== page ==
Last month, I had the opportunity to attend the 25th Annual Validation Week in Las Vegas, Nevada. While this conference covered multiple types of validation, computer system validation (CSV) was the subject of most of the sessions I attended. And the conference did not disappoint, giving me four major trends that in most cases are already affecting validation.
Validation Week featured presentations from current and former employees of the U.S. Food and Drug Administration (FDA). While not explicitly stated, the impression from their sessions was that the FDA wants to work with and help life sciences companies. They’re not trying to “get” you. In fact, some of the most recent guidance would make life considerably easier for life sciences companies. At least, if they’re willing to leave behind a “that’s how we’ve always done it” mentality. The Center for Devices and Radiological Health (CDRH) lists a “least burdensome” approach among their 2018-2020 strategic priorities. Some of the burdens they hope to remove include “cumbersome processes, vague policies, and out of date information technology systems.”
Another example of removing regulatory burdens was cited in “Explore the Convergence of Regulatory Trends Impacting Quality Management,” presented by Kimberly A. Trautman. She spoke about the convergence of 21 CFR Part 820 and ISO 13485 as an extension of the success of the Medical Device Single Audit Program (MDSAP). In both cases, the FDA is trying to simplify international compliance for medical device companies. Harmonizing the regulation with the standard will reduce the regulatory burden for companies trying to meet requirements of both.
Another way that the FDA is working to reduce the regulatory burden is through CSA. We’re still waiting on the agency to release the promised guidance, but they have hosted a webinar on the topic.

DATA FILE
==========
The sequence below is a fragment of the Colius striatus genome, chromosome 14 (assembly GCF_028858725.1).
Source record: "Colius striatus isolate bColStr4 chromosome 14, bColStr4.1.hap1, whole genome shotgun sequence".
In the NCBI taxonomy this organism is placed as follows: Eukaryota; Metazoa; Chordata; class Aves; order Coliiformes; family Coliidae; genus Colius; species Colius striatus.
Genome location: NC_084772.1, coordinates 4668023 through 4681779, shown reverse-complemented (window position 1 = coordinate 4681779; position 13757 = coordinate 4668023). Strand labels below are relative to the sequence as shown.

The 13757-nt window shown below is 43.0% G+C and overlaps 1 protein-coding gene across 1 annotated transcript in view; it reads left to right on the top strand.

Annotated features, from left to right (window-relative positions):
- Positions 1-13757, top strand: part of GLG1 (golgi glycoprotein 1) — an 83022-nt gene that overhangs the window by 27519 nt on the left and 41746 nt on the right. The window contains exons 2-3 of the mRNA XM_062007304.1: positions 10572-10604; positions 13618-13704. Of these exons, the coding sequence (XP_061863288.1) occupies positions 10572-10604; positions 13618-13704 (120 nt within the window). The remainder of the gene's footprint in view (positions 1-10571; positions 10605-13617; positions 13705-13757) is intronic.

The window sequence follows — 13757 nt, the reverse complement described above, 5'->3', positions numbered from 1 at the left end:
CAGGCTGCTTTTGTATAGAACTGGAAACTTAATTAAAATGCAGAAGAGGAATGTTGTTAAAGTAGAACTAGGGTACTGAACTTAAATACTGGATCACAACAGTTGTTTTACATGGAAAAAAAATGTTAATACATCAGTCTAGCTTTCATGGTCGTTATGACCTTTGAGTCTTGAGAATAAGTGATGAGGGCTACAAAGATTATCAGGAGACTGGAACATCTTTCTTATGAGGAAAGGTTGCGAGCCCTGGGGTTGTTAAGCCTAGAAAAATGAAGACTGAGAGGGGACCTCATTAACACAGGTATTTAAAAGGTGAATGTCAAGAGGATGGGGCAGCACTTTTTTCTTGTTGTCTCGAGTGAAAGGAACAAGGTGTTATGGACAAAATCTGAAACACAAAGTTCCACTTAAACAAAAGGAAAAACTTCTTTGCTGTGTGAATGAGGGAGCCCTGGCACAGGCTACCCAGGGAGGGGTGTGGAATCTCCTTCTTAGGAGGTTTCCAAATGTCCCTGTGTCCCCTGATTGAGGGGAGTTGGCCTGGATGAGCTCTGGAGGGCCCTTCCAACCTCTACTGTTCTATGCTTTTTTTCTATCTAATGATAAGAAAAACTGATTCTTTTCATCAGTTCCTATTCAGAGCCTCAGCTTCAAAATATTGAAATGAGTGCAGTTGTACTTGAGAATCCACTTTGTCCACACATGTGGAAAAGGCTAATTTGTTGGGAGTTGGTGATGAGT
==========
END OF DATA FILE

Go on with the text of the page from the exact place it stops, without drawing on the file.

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In a session entitled “Arrival of a New Era in Validation,” Praveen Kalluri spoke about calculating an overall risk score to decide how much testing and documentation a feature needs. When looking at the impact that a feature will have, the FDA is most concerned with whether it’ll affect quality and/or patient safety. However, Kalluri noted that risk is not just a matter of impact. Probability and detectability influence the overall risk. So, if an event would have a high impact, but isn’t probable and would easily be detected, the risk could still be considered low.
If CSA sounds familiar, it should. We covered it in GxP here and mentioned it here. It was discussed so often that in the above-mentioned session, Kalluri commented “we’ve beaten this topic to death.”
Lessening the burden of your validation process through CSA requires lessening the burden brought on by paper. Unfortunately, as a show of hands at the conference demonstrated, there are still plenty of companies hanging on to paper. Multiple sessions talked about the necessity of automation and digitization. Human error isn’t eliminated by automation, but it is considerably lessened. And whether you work in a regulated industry or not, replacing manual data entry with automation provides greater data integrity.